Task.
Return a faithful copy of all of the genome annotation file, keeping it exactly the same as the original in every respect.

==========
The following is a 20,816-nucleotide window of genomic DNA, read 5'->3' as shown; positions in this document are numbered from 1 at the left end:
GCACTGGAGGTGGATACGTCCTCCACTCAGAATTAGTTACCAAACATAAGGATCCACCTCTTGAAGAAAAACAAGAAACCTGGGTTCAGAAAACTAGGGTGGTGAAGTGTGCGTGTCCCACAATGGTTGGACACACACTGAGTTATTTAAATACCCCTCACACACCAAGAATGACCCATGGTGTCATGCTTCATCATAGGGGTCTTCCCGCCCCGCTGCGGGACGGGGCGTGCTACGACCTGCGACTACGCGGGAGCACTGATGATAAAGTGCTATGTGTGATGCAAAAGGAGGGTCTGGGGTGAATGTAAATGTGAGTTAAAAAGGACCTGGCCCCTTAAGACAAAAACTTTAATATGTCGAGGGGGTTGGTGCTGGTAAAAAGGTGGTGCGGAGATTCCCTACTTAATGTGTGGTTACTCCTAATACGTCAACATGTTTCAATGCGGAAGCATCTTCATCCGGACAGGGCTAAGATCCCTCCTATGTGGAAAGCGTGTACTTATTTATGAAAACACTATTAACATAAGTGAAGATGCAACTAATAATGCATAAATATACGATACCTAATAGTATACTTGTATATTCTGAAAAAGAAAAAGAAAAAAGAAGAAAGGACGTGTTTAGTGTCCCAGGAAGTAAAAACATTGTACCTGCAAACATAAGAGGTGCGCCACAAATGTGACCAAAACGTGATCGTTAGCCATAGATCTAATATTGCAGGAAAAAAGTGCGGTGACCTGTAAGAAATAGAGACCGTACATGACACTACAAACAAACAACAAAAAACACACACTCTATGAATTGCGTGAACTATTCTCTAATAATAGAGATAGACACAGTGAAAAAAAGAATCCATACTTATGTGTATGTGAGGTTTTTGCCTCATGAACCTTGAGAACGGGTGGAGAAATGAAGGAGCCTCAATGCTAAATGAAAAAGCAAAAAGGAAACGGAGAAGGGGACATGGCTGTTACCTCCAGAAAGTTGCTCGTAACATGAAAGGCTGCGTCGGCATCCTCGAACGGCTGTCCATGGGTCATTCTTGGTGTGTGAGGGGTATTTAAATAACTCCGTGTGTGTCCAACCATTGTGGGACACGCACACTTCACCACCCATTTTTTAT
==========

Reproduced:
The following is a 20,816-nucleotide window of genomic DNA, read 5'->3' as shown; positions in this document are numbered from 1 at the left end:
GCACTGGAGGTGGATACGTCCTCCACTCAGAATTAGTTACCAAACATAAGGATCCACCTCTTGAAGAAAAACAAGAAACCTGGGTTCAGAAAACTAGGGTGGTGAAGTGTGCGTGTCCCACAATGGTTGGACACACACTGAGTTATTTAAATACCCCTCACACACCAAGAATGACCCATGGTGTCATGCTTCATCATAGGGGTCTTCCCGCCCCGCTGCGGGACGGGGCGTGCTACGACCTGCGACTACGCGGGAGCACTGATGATAAAGTGCTATGTGTGATGCAAAAGGAGGGTCTGGGGTGAATGTAAATGTGAGTTAAAAAGGACCTGGCCCCTTAAGACAAAAACTTTAATATGTCGAGGGGGTTGGTGCTGGTAAAAAGGTGGTGCGGAGATTCCCTACTTAATGTGTGGTTACTCCTAATACGTCAACATGTTTCAATGCGGAAGCATCTTCATCCGGACAGGGCTAAGATCCCTCCTATGTGGAAAGCGTGTACTTATTTATGAAAACACTATTAACATAAGTGAAGATGCAACTAATAATGCATAAATATACGATACCTAATAGTATACTTGTATATTCTGAAAAAGAAAAAGAAAAAAGAAGAAAGGACGTGTTTAGTGTCCCAGGAAGTAAAAACATTGTACCTGCAAACATAAGAGGTGCGCCACAAATGTGACCAAAACGTGATCGTTAGCCATAGATCTAATATTGCAGGAAAAAAGTGCGGTGACCTGTAAGAAATAGAGACCGTACATGACACTACAAACAAACAACAAAAAACACACACTCTATGAATTGCGTGAACTATTCTCTAATAATAGAGATAGACACAGTGAAAAAAAGAATCCATACTTATGTGTATGTGAGGTTTTTGCCTCATGAACCTTGAGAACGGGTGGAGAAATGAAGGAGCCTCAATGCTAAATGAAAAAGCAAAAAGGAAACGGAGAAGGGGACATGGCTGTTACCTCCAGAAAGTTGCTCGTAACATGAAAGGCTGCGTCGGCATCCTCGAACGGCTGTCCATGGGTCATTCTTGGTGTGTGAGGGGTATTTAAATAACTCCGTGTGTGTCCAACCATTGTGGGACACGCACACTTCACCACCCATTTTTTAT